Since there’s no good starting point for DDG(X), the Navy is using a “set-based design, where you start looking at a large number of designs. Maybe your requirements aren’t fully defined yet. You’re looking at different new technologies and everything like that. But it really kind of gives you an opportunity to look really across a broader spectrum, if you will, at different designs that are out there and then modulate on those to kind of learn about the different design attributes and neck down to kind of a single design,” he added.

Galinis said this approach allows the Navy to look not just at other destroyer designs but more broadly at “foundational design attributes that really led to successful designs that we’ve been able to continue to evolve and to upgrade over time,” including the Nimitz-class aircraft carrier, the Los Angeles-class submarine, the Arleigh Burke destroyer, and the San Antonio-class amphibious transport dock.

Filling said the team has learned several things already from these other ship classes, including the interplay between hull size and an IPS system, and how to buy sufficient data rights for the ship upfront.

On the IPS, Filling was asked during a question-and-answer session about IPS’s size and whether it would force the Navy to look at a larger hull size for DDG(X).

USS Kidd (DDG-100) transits the Eastern Pacific Ocean, Nov. 27, 2019. US Navy Photo

He said the “design is still in progress, so I can’t tell you a lot, but certainly the team has looked at ships as small in displacement as DDG-51, ships that have been larger than Zumwalt. Certainly because of our desire for affordability and getting this both quality and quantity, the design space has been driven kind of smaller, and the team definitely thinks we can get IPS in the hull.”

He said the Navy was committed to using an integrated power system because the ship has to generate fewer kilowatts overall when power is shared across hotel services, combat systems and propulsion. IPS is the only way to enable future radars, electronic attack systems, lasers and other directed energy weapons, he said, and it’s the best way to generate the fuel efficiency and range the Navy requires from DDG(X).

He said the engineering team is looking into energy storage options now, which “can also help drive the IPS plant smaller.”

Rear Adm. Jason Lloyd, the deputy commander for ship design, integration and engineering (SEA 05), said during the presentation with Filling that the IPS design also allows for more flexibility to share power between combat and propulsion systems.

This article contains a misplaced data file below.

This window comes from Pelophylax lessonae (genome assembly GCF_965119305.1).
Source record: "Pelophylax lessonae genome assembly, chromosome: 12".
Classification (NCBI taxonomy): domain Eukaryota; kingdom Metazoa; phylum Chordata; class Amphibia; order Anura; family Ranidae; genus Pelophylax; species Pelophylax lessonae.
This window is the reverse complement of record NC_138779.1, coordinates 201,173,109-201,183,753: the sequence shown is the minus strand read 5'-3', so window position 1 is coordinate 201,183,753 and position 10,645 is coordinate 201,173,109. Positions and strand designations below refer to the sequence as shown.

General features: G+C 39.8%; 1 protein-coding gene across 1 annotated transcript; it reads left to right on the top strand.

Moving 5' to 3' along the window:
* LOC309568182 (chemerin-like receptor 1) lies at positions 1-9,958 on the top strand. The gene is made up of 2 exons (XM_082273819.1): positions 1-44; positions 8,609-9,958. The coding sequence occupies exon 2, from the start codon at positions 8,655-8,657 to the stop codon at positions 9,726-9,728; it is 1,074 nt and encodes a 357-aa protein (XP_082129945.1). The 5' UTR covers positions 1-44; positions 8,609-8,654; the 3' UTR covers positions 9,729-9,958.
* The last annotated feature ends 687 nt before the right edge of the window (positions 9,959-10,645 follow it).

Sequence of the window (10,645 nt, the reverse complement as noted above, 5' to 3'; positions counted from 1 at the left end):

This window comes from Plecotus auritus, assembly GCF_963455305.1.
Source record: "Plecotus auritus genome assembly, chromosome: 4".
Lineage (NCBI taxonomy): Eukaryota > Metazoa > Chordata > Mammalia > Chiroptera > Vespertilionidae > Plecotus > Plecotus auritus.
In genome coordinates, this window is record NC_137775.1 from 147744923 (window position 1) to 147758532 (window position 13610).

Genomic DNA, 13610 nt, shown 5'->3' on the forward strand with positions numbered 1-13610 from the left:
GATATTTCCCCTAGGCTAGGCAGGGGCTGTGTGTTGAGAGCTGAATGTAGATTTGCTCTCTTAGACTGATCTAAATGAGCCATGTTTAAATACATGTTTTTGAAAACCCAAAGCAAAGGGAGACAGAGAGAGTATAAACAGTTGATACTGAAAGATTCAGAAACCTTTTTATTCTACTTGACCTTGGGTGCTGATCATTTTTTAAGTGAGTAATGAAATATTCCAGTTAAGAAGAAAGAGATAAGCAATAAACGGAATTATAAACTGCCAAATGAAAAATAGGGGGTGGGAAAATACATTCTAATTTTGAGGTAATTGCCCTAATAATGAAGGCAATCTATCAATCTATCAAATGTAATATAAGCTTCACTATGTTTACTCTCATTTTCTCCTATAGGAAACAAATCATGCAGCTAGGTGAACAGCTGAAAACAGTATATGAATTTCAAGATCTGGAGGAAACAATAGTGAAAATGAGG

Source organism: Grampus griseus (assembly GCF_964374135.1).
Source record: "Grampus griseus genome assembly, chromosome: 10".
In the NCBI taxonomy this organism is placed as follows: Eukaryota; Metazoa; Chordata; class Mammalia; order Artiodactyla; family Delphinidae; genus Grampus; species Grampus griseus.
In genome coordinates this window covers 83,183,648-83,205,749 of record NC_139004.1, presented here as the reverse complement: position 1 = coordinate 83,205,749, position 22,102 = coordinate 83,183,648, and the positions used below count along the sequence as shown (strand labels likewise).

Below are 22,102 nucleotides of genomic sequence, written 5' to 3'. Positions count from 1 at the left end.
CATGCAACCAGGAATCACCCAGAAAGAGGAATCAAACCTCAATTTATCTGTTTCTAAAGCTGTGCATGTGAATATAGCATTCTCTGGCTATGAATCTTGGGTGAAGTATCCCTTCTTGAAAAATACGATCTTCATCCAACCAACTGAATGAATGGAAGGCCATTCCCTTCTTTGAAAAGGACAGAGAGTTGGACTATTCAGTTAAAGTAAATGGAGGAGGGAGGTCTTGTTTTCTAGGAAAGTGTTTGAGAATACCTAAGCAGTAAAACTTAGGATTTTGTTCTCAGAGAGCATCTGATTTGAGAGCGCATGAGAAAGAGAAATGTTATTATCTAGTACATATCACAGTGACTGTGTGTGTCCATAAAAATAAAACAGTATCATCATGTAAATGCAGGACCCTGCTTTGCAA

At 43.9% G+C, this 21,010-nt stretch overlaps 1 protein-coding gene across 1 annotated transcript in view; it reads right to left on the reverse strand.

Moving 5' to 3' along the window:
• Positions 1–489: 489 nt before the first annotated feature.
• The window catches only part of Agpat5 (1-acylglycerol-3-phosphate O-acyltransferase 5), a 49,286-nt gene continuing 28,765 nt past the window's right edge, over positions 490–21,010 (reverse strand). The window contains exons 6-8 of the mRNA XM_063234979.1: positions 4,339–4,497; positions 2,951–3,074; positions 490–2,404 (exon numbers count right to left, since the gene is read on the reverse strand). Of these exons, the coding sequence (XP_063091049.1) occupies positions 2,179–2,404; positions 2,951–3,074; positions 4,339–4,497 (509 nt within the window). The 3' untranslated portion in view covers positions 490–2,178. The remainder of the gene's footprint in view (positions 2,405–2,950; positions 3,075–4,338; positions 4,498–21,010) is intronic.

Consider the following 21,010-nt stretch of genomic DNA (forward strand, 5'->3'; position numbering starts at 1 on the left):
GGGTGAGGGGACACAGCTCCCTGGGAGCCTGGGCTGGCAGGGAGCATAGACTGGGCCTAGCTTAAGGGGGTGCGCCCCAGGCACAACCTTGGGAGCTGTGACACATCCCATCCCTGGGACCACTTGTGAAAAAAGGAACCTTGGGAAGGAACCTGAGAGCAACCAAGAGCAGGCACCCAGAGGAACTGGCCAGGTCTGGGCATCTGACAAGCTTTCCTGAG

“You can get a significant amount of electrical power by slowing down a ship a knot. And so there’s a very, very good tradeoff there: hey, we can slow down a few knots and get the full combat systems power, or if you go full speed on the ship and get partial combat systems power,” Lloyd said.
“So there’s a real good tradeoff there that allows the IPS system to really deal with … ensuring that we have power for future weapons capabilities as well as current ones.”

Sailors man the rails aboard the guided-missile destroyer USS Zumwalt (DDG-1000) in 2019 as the ship pulls into Joint Base Pearl Harbor-Hickam. US Navy Photo

Filling also addressed data rights, saying the Navy had learned a lot with the Zumwalt program on what the shipbuilder needed for efficient digital ship design versus what the Navy needs to buy access to so it can maintain the ships later on.

“We need very robust models of how to build ships and how to build combat systems; those don’t translate well for the later fleet operation of ship and maintenance of a ship. So for DDG(X), the intent is obviously let the shipbuilders have their model for production, but we keep a much lighter model for the future maintenance and operation of the ship,” Filling said.
“And I think something that worked well on Zumwalt was we were able to take that model and … the ship actually has tablets that do the maintenance onboard, which is something I don’t think any other ship in the fleet has. So they can walk around and have a lighter version of the ship model, system models, the diagrams, right on their hip on a robust ruggedized tablet. And our [Regional Maintenance Centers] engineers use the same tablets when they go aboard Zumwalt (DDG-1000) and Michael Monsoor (DDG-1001). So I think we’re taking a similar strategy for DDG(X).”

Megan Eckstein

Megan Eckstein

Megan Eckstein is the former deputy editor for USNI News.